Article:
Hong Kong’s SFC voices concerns about “nominees” and “warehousing” arrangements

Maria Nikolova

The regulator reminds intermediaries to be mindful of red flags indicating potential improper activities, which are often facilitated by “nominees” and “warehousing” arrangements.

Hong Kong’s Securities and Futures Commission (SFC) has earlier today published a circular to intermediaries voicing its concerns about the growing use of “nominees” and “warehousing” arrangements, which often facilitate corporate misconduct.

The SFC has observed cases where nominee clients took instructions from “masterminds”, and participated in activities to manipulate share prices or voting results in general meetings of listed companies, or to conceal the actual shareholding in a listed company to evade regulatory requirements.

The regulator warns intermediaries that they should be wary of potential red flags and critically review and enhance their systems and controls for the purpose of complying with related legal and regulatory requirements.

For instance, Paragraph 5.4 of the Code of Conduct, requires intermediaries to be satisfied on reasonable grounds about (i) the identity, address and contact details of (a) the person or entity ultimately responsible for originating the instruction in relation to a transaction; and (b) the person or entity that stands to gain the commercial or economic benefit of the transaction and / or bear its commercial or economic risk; and (ii) the instruction given by the person or entity referred to in (i).

Intermediaries are advised to be vigilant in looking out for potential red flags that may suggest use of “nominee” and “warehousing” arrangements for illegitimate purposes. For example, suspicions are likely to be triggered when:

  • clients effect transactions involving large amounts of funds that are not commensurate with their financial profiles;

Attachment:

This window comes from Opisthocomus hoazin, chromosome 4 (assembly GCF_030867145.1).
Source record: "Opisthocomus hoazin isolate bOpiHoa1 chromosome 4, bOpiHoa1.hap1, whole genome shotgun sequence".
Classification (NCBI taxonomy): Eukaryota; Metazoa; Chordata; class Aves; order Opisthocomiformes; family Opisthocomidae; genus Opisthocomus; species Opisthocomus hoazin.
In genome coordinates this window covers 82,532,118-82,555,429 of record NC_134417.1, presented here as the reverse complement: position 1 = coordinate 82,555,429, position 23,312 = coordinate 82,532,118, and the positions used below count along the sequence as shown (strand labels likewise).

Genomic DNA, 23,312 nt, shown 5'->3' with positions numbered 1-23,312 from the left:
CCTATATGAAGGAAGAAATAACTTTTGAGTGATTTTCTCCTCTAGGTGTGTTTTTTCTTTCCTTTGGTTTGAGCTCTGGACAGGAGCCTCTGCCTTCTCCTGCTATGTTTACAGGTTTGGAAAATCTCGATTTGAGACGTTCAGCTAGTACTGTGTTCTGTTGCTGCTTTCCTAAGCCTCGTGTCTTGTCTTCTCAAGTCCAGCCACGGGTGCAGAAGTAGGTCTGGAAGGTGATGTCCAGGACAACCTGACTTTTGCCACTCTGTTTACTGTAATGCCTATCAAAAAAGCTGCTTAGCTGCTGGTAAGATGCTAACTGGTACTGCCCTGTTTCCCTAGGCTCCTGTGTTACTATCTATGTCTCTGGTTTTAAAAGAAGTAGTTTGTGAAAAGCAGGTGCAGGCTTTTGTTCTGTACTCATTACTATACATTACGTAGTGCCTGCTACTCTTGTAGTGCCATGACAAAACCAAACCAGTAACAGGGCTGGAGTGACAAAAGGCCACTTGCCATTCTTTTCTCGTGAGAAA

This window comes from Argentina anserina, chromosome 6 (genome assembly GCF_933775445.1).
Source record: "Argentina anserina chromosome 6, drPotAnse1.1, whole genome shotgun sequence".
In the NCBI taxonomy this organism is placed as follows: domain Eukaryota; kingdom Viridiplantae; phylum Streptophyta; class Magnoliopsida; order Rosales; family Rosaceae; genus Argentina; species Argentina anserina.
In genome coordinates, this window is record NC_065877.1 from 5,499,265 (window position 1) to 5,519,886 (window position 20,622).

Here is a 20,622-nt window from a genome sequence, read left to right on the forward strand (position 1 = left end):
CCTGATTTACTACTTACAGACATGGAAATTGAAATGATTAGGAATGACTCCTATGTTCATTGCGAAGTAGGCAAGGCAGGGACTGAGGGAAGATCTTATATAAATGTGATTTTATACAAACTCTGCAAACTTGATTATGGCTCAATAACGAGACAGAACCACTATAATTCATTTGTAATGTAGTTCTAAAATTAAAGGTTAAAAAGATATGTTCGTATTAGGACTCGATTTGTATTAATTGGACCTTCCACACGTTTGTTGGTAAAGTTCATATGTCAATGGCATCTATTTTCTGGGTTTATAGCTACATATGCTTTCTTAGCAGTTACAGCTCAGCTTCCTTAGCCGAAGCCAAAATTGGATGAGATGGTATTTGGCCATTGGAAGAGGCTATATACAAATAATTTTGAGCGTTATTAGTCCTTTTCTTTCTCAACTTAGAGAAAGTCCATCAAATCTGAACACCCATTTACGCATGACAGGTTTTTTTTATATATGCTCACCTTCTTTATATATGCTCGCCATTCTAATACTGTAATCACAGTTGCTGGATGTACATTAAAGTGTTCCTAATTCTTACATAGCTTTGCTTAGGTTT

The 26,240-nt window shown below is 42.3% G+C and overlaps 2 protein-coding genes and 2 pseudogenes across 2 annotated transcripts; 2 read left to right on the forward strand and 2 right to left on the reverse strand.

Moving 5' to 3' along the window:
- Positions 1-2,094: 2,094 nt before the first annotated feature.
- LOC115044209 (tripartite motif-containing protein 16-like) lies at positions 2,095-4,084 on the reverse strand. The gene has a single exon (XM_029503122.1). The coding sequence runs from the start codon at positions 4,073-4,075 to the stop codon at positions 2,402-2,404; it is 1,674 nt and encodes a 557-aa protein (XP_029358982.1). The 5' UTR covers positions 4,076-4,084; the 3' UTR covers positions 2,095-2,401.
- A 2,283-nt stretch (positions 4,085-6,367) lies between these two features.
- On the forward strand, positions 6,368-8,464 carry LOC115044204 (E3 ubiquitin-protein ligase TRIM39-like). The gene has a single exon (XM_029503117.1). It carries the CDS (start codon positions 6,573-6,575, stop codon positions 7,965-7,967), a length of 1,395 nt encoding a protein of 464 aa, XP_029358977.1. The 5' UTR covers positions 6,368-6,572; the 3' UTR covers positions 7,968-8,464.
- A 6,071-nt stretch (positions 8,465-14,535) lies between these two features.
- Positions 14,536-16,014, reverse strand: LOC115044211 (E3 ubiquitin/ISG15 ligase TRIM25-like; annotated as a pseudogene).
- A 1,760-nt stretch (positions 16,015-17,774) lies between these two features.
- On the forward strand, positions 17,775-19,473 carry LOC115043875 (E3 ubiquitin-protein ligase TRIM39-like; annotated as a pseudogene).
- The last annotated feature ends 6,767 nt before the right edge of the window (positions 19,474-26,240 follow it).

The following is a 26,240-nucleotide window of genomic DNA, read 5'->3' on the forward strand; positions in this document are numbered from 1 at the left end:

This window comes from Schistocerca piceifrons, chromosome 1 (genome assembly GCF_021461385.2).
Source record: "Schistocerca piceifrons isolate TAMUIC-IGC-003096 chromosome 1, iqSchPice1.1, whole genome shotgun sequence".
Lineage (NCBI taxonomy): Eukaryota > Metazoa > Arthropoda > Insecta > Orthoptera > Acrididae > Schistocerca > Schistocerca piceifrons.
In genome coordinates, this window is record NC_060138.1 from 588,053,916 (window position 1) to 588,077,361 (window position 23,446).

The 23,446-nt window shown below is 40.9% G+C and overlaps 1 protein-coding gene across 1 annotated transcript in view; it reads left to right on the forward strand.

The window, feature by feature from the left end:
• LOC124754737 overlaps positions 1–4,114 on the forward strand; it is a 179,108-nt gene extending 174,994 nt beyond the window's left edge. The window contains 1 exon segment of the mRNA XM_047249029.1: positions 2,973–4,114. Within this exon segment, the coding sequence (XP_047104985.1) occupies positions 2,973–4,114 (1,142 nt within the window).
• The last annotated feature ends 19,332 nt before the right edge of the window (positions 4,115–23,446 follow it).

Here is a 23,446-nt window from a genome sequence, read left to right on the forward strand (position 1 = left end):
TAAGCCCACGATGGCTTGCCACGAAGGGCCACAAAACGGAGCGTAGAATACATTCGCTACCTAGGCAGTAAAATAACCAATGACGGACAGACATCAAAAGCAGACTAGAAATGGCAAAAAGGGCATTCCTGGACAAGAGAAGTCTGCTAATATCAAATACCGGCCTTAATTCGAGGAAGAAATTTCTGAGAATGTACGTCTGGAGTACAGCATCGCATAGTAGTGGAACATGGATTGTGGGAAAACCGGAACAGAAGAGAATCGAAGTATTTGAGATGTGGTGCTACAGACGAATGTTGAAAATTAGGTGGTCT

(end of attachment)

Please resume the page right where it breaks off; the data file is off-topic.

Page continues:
• clients only transact in one or two stocks over an extended period. The circumstances would be more suspicious if the clients are walk-in clients, opening an account to effect a single transaction involving a large sum of money;
  • there is a large number of seemingly unrelated clients having authorised the same third party (who is not a licensed representative or registered individual of the intermediary) to operate their accounts;
  • there is a large number of seemingly unrelated clients that share the same trading and settlement patterns (for example, investing in same stocks) or the same correspondence address;
  • there are frequent and large fund transfers to and from third parties absent a credible commercial rationale or explanation; and
  • clients transfer a large quantity of stock (representing a sizeable portion of the typical daily turnover of the stock on the stock exchange) to and from third parties by way of bought and sold notes which do not appear to have been concluded on a normal commercial basis (for example, the executed price is substantially below the prevailing market price or the stock has been transferred to the client unaccompanied by any payment).

The regulator expects intermediaries to meet certain standards. They should take reasonable steps to establish the true and full identify of each client and the beneficial owner. Intermediaries are also expected to implement proper controls and approval procedures for the opening of third party operated accounts. Furthermore, they are expected to make payments directly to their clients and discourage third party payments.

Regarding third-party fund deposits, the SFC says intermediaries should take all reasonable steps to tighten their controls to monitor third party fund deposits. They are expected to inquire about and document the reasons for the deposits and the relationship between the client and the third party.

Intermediaries should also implement proper transaction monitoring procedures and pay special attention to transactions which may be indicative of potential illegal or manipulative activities.

The Intermediaries Supervision Department is set to continue to look for signs that may suggest dubious “nominee” and “warehousing” arrangements in the course of the supervisory reviews (covering both onsite inspections as well as offsite monitoring work). All material issues and deficiencies identified as well as Manager in Charge responsibilities in this regard will be investigated. These will include situations where there is reason to suspect that intermediaries and their senior management have knowingly facilitated such arrangements as well as situations where it appears that they have failed to detect and act on any red flags, including inadequate systems and controls.

The SFC says it will not hesitate to initiate criminal or other proceedings and impose disciplinary penalties where it establishes any failings on the part of intermediaries, including suspension or revocation of a licence or a registration, as well as fines on intermediaries and senior management.

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